More than 5 000 GBV cases reported
The police spearheaded the development of an action plan established to enhance policing efforts with regards to crimes involving gender-based violence.
22 October 2021 | Crime
A total of 5 266 gender-based violence cases, involving domestic violence, was reported across the country during the 2020/2021 financial year.
This is according to Major-General Joseph Shikongo, deputy inspector general of operations, who was speaking at the launch of the gender-based violence (GBV) action plan awareness campaign in the Ohangwena Region.
According to him, Ohangwena is the second highest amongst all regions with reported GBV cases.
He added that GBV constitutes crimes in various forms, which are directed against a person based on their gender.
These include murder, rape, assault with intent to cause grievous bodily harm, common assault and crimen injuria.
It is the most pervasive yet least visible human rights violation in the world, he said.
“GBV is a social issue that cuts across people of all social and economic status in human society. It comes with a high cost, not only to the individual who suffer physical and mental harm, but has a wider societal cost such as lower productivity, reduced economic output and heightened pressure on social and economic development of the country including international agreed development goals,” Shikongo said.
Impact on humanity
He said the police have prioritised all GBV-related cases, because of the nature and devastating impact it has on humanity.
As a result, the police spearheaded the development of the action plan, which was established to enhance policing efforts to improve responsiveness, expedite investigations and accentuate collaborative and consultative interventions, he said.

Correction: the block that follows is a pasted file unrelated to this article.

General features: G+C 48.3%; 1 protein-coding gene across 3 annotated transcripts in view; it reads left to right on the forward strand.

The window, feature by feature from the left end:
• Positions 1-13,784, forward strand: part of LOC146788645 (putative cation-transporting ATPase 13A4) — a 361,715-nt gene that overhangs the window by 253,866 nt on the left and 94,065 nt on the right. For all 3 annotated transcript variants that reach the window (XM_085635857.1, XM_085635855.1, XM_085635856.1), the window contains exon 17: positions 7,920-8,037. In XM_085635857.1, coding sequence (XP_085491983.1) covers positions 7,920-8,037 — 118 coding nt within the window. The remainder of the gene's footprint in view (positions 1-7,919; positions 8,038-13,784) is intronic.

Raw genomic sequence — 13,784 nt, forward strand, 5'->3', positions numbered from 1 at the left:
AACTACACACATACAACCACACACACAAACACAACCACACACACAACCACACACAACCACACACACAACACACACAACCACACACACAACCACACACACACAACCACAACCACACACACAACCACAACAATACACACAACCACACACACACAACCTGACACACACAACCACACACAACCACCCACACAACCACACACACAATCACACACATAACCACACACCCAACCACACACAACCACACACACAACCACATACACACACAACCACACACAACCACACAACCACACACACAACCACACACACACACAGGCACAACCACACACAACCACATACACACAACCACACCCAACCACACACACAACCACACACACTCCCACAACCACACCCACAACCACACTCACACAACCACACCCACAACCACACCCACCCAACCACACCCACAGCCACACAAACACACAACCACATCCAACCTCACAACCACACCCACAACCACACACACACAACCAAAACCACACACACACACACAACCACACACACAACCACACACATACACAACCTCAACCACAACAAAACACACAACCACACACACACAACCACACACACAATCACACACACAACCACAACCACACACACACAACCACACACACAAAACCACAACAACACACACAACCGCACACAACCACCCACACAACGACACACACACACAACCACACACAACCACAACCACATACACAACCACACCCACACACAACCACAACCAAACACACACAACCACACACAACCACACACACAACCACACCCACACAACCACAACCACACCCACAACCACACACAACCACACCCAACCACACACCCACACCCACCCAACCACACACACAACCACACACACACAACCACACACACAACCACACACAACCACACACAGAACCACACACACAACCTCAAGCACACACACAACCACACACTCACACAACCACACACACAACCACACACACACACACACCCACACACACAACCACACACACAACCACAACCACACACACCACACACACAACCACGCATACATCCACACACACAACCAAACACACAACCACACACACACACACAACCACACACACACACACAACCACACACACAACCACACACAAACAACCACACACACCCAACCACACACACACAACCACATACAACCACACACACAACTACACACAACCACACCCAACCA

He added that the most pervasive form of GBV is domestic violence perpetrated by intimate partners.
“There is hardly a day passing by without reports of these violent and brutal crime reports received at various police stations countrywide.”
Shikongo said it is very disheartening that most GBV-related crimes are not committed in public, which has made it difficult for the police to combat.
“We need to join hands to educate our communities on the danger and effects of violent crimes, particularly those targeting intimate partners. I am convinced that it is only when we work together, to eliminate these evil acts, that we can succeed and ensure all people in our communities are living free from violence.”
Despite efforts made by the police, various law enforcement and pressure groups to either raise awareness, conduct operations or investigations, the prevalence of GBV and related crimes remain worrisome, Shikongo said.